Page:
Shakespeare's Restless World

An Unexpected History in Twenty Objects

» Neil MacGregor

Allen Lane
Hardback : 27 Sep 2012

£25.00


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Synopsis

From Neil MacGregor, the acclaimed creator of A History of the World in 100 Objects and the Director of the British Museum, comes a unique, enthralling exploration of the age of William Shakespeare to accompany a new BBC Radio 4 series.

Shakespeare lived through a pivotal period in human history. With the discovery of the New World, the horizons of Old Europe were expanding dramatically - and long-cherished certainties were crumbling. Life was exhilaratingly uncertain. What were Londoners thinking when they went to see Shakespeare's plays? What was it like living in their world? Here Neil MacGregor looks at twenty objects from Shakespeare's life and times, and uncovers the fascinating stories behind them.

The objects themselves range from the grand (such as the hoard of gold coins that make up the Salcombe treasure) to the very humble, like the battered trunk and worn garments of an unknown pedlar. But in each case, they allow MacGregor to explore issues as diverse as piracy and Islam, Catholicism and disguise. MacGregor weaves the histories of objects into the words of Shakespeare's plays themselves to suggest to us where his ideas about religion, national identity, the history of England and the world, human nature itself, may have come from. The result is a fresh and thrilling evocation of Shakespeare's world.

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CHAPTER TEN
Toil and Trouble
Model of A Bewitched Ship


For centuries, Scottish ships set sail from Leith pier near Edinburgh to make the perilous journey over the North Sea to the European mainland and to the wider world beyond; it was from Leith pier that Scotland faced the world. In the autumn of 1589, a young Scot undertook the dangerous voyage from Leith to Norway and Denmark, returning the following spring. This young man was James VI, King of Scotland, and his ship was beset by such terrible storms that it nearly perished. James came to believe that the storms were more than just the usual bad Scottish weather. They were the work of evil Scottish witches.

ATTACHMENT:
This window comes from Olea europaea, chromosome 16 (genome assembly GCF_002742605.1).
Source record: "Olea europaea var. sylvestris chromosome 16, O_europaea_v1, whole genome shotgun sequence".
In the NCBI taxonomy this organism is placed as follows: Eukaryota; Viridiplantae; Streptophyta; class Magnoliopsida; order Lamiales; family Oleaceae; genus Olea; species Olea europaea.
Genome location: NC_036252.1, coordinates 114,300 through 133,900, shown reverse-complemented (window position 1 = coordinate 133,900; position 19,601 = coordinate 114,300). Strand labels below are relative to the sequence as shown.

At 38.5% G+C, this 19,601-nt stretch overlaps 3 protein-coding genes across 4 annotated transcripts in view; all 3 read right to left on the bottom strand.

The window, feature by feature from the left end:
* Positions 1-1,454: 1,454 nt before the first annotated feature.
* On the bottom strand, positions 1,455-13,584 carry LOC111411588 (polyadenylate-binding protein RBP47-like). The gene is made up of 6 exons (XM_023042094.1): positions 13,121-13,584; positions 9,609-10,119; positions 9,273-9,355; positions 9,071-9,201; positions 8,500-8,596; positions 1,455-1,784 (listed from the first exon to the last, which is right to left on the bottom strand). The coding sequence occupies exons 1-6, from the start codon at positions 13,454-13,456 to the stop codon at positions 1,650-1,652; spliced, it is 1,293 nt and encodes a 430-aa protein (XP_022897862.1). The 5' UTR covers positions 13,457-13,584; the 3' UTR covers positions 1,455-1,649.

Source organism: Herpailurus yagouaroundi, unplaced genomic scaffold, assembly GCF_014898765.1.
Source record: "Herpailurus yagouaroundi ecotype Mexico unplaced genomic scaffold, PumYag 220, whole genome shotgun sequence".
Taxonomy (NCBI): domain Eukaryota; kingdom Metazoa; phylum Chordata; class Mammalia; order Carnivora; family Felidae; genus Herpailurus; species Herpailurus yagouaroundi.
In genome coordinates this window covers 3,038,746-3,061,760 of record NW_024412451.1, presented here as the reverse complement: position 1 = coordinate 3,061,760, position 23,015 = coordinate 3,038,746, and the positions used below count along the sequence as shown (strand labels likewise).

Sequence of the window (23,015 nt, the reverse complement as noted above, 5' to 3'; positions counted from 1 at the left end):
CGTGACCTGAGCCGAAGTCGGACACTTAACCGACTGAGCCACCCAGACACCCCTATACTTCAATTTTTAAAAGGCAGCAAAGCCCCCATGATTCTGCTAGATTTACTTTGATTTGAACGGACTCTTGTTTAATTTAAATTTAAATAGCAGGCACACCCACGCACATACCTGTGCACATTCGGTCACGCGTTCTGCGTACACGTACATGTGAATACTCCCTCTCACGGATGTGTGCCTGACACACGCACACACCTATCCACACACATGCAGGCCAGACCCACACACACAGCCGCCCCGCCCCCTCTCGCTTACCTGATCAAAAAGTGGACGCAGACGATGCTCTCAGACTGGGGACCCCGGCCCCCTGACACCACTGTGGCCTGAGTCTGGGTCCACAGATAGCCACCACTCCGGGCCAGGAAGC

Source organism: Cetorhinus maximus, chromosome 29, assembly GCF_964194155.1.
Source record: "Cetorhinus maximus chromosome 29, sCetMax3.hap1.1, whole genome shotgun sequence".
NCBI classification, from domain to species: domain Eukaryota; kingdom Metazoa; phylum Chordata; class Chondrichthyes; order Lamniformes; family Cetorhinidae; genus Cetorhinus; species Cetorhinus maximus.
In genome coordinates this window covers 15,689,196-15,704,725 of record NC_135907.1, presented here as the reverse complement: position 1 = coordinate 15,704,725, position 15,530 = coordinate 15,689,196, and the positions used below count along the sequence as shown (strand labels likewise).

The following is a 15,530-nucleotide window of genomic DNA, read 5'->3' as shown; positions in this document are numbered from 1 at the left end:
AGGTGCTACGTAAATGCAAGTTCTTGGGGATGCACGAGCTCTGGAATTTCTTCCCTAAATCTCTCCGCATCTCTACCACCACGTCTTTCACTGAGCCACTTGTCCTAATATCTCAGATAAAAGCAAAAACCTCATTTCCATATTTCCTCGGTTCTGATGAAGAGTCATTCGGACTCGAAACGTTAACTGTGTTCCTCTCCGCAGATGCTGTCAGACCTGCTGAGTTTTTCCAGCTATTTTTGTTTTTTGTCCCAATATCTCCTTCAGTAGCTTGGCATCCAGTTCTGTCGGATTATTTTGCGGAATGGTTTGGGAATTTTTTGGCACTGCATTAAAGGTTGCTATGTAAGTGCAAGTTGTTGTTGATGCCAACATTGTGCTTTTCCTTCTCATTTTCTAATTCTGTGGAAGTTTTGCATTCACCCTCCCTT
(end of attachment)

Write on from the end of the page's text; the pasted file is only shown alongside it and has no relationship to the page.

ALL: Double, double, toil and trouble;
Fire burn, and cauldron bubble.

ALL: Fair is foul, and foul is fair.
Hover through the fog and filthy air.

Shakespeare opens Macbeth by bringing us face to face with three extremely dangerous Scottish witches. Throughout the play these Weird Sisters cause mayhem on land and sea, and it was probably this kind of malevolent witchly chaos that lay behind the building of a finely crafted ship put on display in Leith towards the end of the sixteenth century, and now kept in the National Museum of Scotland.

It is a model ship, just 65 centimetres high. Made of wood, its hull is thickly painted in red and gold. The figurehead is a boldly carved gold lion, and on the sides hefty white mermaids clutch their tails, while sea gods wave their tridents. At first glance you might think it was a toy, but it was not made for the amusement of children: this was an offering to God. Ship models now usually serve as records of actual vessels, but the purpose of this model was apparently to give thanks – for survival at sea, and for delivering the ship’s passengers and their cargo from the clutches of tempest-brewing witches.

For modern audiences it can be hard to grasp why Macbeth, whowas a successful practical soldier and king in eleventh-century Scotland, pays so much attention to what the witches tell him. But Shakespeare’s public would most definitely have understood. For many, witchcraft was part of the fabric of daily life, as the historian Keith Thomas explains: